A Final Four Mystery
By John Feinstein
(Knopf Books for Young Readers, Hardcover, 9780375831683, 256pp.)
Publication Date: February 8, 2005
List Price: $16.95*
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Steven Thomas is one of two lucky winners of the U.S. Basketball Writer’s Association’s contest for aspiring journalists. His prize? A trip to New Orleans and a coveted press pass for the Final Four. It’s a basketball junkie’s dream come true!
But the games going on behind the scenes between the coaches, the players, the media, the money-men, and the fans turn out to be even more fiercely competitive than those on the court. Steven and his fellow winner, Susan Carol Anderson, are nosing around the Superdome and overhear what sounds like a threat to throw the championship game. Now they have just 48 hours to figure out who is blackmailing one of MSU’s star players . . . and why.
Praise for John Feinstein:
“The best writer of sports books in America today.”—The Boston Globe
“Feinstein’s beat, it turns out, isn’t sports; it’s human nature.”—People on A March to Madness
“A basketball junkie’s nirvana.”—Sports Illustrated on A March to Madness
“One of the best sportswriters alive!”—Larry King, USA Today on A Good Walk Spoiled
John Feinstein is the author of many bestselling sports books, including A Season on the Brink and A Good Walk Spoiled. Feinstein worked for The Washington Post as both a political and sports reporter for more than 10 years and continues to contribute articles. He is a regular commentator for National Public Radio and Sporting News Radio and an essayist for CBS Sports. He lives with his wife, son, and daughter in Bethesda, MD, and Shelter Island, NY.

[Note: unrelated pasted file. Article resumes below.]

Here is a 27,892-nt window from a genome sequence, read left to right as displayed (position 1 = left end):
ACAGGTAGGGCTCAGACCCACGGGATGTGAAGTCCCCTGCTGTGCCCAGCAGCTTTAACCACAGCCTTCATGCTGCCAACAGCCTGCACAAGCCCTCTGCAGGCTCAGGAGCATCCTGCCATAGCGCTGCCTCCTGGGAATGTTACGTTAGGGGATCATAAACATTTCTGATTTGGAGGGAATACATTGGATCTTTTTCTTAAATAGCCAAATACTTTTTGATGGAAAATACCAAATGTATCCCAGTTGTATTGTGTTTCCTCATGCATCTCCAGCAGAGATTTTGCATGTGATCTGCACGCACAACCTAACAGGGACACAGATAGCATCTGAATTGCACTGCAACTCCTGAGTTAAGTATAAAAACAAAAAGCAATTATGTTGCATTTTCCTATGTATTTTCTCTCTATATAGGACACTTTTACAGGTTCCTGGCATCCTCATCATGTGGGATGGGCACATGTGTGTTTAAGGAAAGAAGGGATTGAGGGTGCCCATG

“Last Shot is a brisk novel set in the madness of the NCAA’s Final Four. Exceptionally knowledgeable about the college basketball world, Feinstein has a fine time lampooning broadcaster Dick Vitale and the bureaucrats who populate the NCAA itself. The blackmailing plot that unfolds over the course of Final Four weekend threatens a student-athlete who isn’t a student, implicates an ethics professor with no ethics, and otherwise introduces to young readers the sleaze beneath the glitter of college basketball’s biggest show. Remarkably, Feinstein pokes holes in the illusions without diminishing the excitement of the games themselves as seen through the eyes of two eighth-grade reporters. He writes as if he’s having a fine time at the keyboard, and the result will entertain not only young readers, but the oldsters looking over their shoulders as well.” —Boston Globe
“Score! That’s exactly what author John Feinstein does with this mystery.”—Dallas Morning News
“You’ll feel as if you have a courtside seat at the SuperDome. Last Shot is Feinstein’s first entry into fiction for young people, and it’s an impressive one. The story is intriguing, the dialogue snappy and the finale exciting.” —Bookpage